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My server's been hacked EMERGENCY

I installed Debian (Squeeze) a while back in my home network to host some personal sites (thank god).

During the installation it prompted me to enter a user other than root - so in a rush I used my name as user and pass (alex/alex for what its worth).

I know it's horrible practice but during the setup of this server I'm always logged in as root to perform configurations, etc.

Few days or a week passes and I forget to change the password. Then I finally get my web site finished and I open the port forwarding on my router and DynDNS to point to my server in my home. I've done this many times in the past never had issues but I use a cryptic root password and I guess disabled regular accounts.

Today I reformat my Windows 7 and after spending all day tweaking and updating SP1 I look for cloning apps and find clonezilla and see it supports SSH cloning, so I go through the process only to discover I need a user, so I log into my web-server and see I have the user 'alex' already in and realize I don't know the password. So I change the password to something cryptic and visit the directory 'home' only to realize their are contents such as passfile, bengos, etc. My heart sinks, I've been hacked!!! Sure as hell there are all sort of scripts and password files.

I run a 'last' command and it seems they last logged in april 3rd.

Question:

  1. What can I do to see if they did anything destructive? Should I reformat and reinstall?
  2. How restrictive is Debian/Squeeze in terms of user permissions out of the box - all my personal website stuff was created using 'root' so changing files does not seem to have occured.
  3. How did they determine there was a user 'alex' on the machine? Can you query any machine and figure this out? What the users are? Looks like they tried to run a IP scan...other nodes on the network are running Windows 7. One of which seems a little wonky as of late - is it possible they buggered up that system?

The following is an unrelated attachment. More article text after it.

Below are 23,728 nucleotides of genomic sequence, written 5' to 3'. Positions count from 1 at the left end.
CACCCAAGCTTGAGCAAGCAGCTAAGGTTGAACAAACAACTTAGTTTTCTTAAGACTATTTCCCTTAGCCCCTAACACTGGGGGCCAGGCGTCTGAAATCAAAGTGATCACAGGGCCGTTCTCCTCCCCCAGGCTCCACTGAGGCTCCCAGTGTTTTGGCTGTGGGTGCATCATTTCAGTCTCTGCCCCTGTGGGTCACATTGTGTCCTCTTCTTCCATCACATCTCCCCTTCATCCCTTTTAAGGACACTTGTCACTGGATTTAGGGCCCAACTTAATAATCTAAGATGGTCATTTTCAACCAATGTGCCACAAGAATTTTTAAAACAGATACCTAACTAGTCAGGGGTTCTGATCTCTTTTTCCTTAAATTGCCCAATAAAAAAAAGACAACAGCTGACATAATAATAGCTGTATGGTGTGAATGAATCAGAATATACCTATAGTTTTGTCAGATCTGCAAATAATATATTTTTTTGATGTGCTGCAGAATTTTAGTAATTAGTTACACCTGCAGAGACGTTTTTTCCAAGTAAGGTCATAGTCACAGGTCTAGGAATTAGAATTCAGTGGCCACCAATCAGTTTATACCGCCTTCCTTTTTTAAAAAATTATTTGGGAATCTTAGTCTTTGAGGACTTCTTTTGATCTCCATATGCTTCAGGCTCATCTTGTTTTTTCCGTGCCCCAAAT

What corrective action can I take to avoid this from happening again? And figure out what might have changed or been hacked? I'm hoping debian out of box is fairly secure and at best he managed to read some of my source code. :p

Regards, Alex

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marked as duplicate by Wesley, Jeff Ferland, EEAA, ewwhite, Khaled Apr 15 '12 at 4:13

This question has been asked before and already has an answer. If those answers do not fully address your question, please ask a new question.

1  
1.) Yes, format/reinstall - see this related question. 2.) If the box was compromised, you have no guarantee they didn't also get root. Your permission settings were of no consequence. 3.) Google "Brute Force". –  jscott Apr 15 '12 at 2:53

2 Answers 2

↓ Click the Pretty Cloud! ↓

Nuke it from orbit!

↑ You'll Like It!! ↑

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1  
You like using that graphic, don't you? :) –  EEAA Apr 15 '12 at 3:33
    
@ErikA Look into the light! It's so beautiful! –  Wesley Apr 15 '12 at 3:35
    
But won't the UV rays burn my retinas? –  EEAA Apr 15 '12 at 3:35

What can I do to see if they did anything destructive?

It's probably not worth the time. There are a million things they could have done.

Should I reformat and reinstall?

Absolutely yes.

How did they determine there was a user 'alex' on the machine? Can you query any machine and figure this out? What the users are?

It's called a bruteforce attack. They automatically tried steve/steve, jack/jack, and admin/password too. Just so happened they found your really bad password.

How restrictive is Debian/Squeeze in terms of user permissions out of the box - all my personal website stuff was created using 'root' so changing files does not seem to have occured ... is it possible they buggered up that system?

Yes. They would have needed to use a system vulnerability in order to change any "root-only" files, so it's possible that they didn't. But you should not take the risk. Reformat, reinstall, and restore backups. If you don't have backups you'll need to carefully inspect all your data to make sure it wasn't modified; not a very easy or quick task. Debian squeeze is decent out-of-the-box in my humble opinion - just not if you use a terrible password.

What corrective action can I take to avoid this from happening again?

Simply use a better password. Even better, move ssh to a non-standard port and switch to using ssh keys (forbid remote password logins and remote root logins). Here's some more advice: http://isc.sans.edu/diary.html?storyid=4408

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Thanks very much :) I basically needed to hear some common sense to reconfirm my own actions in reformatting. I have scouring over log files for hours now and it would seem they somehow logged in as a user. I can't say exactly what the regular account password was but I wouldn't be surprised if it were alex (set at install and forgot about). I will def. take this as a learning experience and will be brushing up on security. Thanks again everyone. –  Alex.Barylski Apr 15 '12 at 7:21

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